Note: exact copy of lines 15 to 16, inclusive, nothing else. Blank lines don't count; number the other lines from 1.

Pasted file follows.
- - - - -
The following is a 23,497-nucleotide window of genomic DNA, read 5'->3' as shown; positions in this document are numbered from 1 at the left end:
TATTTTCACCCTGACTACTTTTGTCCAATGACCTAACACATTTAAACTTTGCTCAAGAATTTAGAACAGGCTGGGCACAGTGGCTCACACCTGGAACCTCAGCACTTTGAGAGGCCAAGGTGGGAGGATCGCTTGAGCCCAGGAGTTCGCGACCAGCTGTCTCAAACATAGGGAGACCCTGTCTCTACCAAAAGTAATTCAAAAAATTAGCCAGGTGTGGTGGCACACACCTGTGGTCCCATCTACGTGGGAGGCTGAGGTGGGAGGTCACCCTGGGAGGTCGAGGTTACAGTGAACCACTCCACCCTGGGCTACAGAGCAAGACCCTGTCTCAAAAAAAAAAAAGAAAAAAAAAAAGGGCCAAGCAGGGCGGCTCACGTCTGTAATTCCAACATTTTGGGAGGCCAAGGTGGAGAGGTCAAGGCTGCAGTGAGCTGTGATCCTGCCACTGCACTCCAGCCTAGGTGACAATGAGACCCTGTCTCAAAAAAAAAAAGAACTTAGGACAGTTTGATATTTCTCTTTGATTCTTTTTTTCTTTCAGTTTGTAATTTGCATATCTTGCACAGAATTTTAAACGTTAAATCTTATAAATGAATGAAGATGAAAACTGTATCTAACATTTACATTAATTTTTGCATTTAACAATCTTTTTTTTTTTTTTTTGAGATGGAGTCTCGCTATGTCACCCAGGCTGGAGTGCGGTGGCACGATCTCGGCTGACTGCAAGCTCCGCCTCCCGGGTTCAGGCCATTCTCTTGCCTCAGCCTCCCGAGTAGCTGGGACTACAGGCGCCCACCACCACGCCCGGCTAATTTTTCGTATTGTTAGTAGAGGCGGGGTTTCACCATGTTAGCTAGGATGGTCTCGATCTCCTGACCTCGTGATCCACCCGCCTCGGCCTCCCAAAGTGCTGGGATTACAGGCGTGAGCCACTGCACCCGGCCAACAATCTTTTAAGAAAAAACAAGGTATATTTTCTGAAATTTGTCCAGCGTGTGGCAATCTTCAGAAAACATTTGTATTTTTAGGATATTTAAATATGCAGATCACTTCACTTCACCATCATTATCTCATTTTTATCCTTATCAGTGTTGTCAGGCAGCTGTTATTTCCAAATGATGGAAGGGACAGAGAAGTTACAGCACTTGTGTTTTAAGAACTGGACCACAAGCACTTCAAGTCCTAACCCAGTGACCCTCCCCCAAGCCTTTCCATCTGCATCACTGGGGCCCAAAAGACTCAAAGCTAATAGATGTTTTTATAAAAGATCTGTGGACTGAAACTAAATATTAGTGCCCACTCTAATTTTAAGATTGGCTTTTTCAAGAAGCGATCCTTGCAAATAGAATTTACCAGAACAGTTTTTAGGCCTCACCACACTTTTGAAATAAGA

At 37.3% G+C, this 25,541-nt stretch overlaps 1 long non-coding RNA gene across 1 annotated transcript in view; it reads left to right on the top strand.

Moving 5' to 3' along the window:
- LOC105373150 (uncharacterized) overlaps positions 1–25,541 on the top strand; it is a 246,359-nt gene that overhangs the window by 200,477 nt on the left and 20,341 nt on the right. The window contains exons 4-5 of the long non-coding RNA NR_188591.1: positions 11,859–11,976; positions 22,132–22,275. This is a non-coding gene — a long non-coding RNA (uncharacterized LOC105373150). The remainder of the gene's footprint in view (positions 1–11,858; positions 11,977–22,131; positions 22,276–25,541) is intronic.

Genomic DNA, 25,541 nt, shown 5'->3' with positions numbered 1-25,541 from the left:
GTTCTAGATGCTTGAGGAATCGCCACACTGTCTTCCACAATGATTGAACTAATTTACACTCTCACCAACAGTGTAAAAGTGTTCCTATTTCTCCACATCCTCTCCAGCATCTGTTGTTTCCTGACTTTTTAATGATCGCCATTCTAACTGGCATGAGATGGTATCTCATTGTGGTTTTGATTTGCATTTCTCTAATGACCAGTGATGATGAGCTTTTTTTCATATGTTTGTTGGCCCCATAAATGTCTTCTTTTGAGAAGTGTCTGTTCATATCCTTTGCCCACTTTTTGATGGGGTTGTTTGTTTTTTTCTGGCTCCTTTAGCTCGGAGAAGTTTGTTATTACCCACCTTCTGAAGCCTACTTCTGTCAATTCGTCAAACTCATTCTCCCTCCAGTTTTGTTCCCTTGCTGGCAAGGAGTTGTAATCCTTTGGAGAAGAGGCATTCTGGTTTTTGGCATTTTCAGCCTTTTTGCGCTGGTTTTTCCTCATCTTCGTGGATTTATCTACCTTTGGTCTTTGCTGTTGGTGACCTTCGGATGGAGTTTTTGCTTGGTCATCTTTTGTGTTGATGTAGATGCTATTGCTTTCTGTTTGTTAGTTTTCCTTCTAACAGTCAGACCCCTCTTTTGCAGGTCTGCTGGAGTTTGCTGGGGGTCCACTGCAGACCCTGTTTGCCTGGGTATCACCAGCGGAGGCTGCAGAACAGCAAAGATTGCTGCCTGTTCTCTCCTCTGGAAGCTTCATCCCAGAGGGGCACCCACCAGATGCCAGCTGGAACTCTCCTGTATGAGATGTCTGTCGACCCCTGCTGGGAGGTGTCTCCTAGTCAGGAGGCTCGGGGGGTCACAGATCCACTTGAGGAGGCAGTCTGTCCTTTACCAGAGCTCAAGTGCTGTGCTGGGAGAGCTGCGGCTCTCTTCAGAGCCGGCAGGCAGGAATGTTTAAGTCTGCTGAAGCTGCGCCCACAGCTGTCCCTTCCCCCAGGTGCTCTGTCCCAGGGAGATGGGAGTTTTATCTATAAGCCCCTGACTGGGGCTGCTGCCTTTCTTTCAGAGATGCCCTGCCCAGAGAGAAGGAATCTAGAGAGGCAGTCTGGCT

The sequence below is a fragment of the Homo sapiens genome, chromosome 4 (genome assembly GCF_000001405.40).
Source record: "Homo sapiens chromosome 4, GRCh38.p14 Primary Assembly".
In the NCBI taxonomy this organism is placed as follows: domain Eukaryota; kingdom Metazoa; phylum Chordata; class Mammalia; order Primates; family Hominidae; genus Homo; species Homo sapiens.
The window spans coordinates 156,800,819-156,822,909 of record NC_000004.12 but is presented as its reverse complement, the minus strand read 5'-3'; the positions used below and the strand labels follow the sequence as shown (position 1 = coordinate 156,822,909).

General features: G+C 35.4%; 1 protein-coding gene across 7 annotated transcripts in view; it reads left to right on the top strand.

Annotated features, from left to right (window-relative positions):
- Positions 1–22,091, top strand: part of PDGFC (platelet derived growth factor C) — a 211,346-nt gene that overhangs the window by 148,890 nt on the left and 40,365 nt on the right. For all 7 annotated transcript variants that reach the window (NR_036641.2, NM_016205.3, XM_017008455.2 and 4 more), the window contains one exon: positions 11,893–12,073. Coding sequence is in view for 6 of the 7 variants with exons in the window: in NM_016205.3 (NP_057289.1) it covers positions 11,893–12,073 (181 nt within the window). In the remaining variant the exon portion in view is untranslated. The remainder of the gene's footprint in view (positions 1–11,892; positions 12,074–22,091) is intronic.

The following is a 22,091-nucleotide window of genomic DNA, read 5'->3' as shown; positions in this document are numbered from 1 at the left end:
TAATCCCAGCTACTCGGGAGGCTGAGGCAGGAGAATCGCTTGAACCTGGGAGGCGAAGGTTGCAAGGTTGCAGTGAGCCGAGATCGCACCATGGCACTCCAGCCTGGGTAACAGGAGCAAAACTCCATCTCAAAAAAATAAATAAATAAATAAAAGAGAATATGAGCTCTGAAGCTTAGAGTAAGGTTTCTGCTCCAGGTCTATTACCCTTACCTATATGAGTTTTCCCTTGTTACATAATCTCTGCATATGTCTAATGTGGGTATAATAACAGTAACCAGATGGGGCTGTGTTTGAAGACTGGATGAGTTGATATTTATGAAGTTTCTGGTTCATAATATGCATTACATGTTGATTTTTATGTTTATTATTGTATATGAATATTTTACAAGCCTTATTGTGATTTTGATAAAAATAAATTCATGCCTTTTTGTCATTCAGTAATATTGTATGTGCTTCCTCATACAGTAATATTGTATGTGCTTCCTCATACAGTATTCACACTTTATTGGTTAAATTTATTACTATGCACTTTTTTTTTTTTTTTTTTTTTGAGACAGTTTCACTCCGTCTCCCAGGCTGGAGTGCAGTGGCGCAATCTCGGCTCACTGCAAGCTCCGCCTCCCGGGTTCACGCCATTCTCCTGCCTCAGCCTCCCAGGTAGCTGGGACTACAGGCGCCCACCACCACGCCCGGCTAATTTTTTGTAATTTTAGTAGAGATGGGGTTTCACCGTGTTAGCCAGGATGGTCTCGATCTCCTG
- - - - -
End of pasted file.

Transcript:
The following is a 22,091-nucleotide window of genomic DNA, read 5'->3' as shown; positions in this document are numbered from 1 at the left end:
TAATCCCAGCTACTCGGGAGGCTGAGGCAGGAGAATCGCTTGAACCTGGGAGGCGAAGGTTGCAAGGTTGCAGTGAGCCGAGATCGCACCATGGCACTCCAGCCTGGGTAACAGGAGCAAAACTCCATCTCAAAAAAATAAATAAATAAATAAAAGAGAATATGAGCTCTGAAGCTTAGAGTAAGGTTTCTGCTCCAGGTCTATTACCCTTACCTATATGAGTTTTCCCTTGTTACATAATCTCTGCATATGTCTAATGTGGGTATAATAACAGTAACCAGATGGGGCTGTGTTTGAAGACTGGATGAGTTGATATTTATGAAGTTTCTGGTTCATAATATGCATTACATGTTGATTTTTATGTTTATTATTGTATATGAATATTTTACAAGCCTTATTGTGATTTTGATAAAAATAAATTCATGCCTTTTTGTCATTCAGTAATATTGTATGTGCTTCCTCATACAGTAATATTGTATGTGCTTCCTCATACAGTATTCACACTTTATTGGTTAAATTTATTACTATGCACTTTTTTTTTTTTTTTTTTTTTGAGACAGTTTCACTCCGTCTCCCAGGCTGGAGTGCAGTGGCGCAATCTCGGCTCACTGCAAGCTCCGCCTCCCGGGTTCACGCCATTCTCCTGCCTCAGCCTCCCAGGTAGCTGGGACTACAGGCGCCCACCACCACGCCCGGCTAATTTTTTGTAATTTTAGTAGAGATGGGGTTTCACCGTGTTAGCCAGGATGGTCTCGATCTCCTG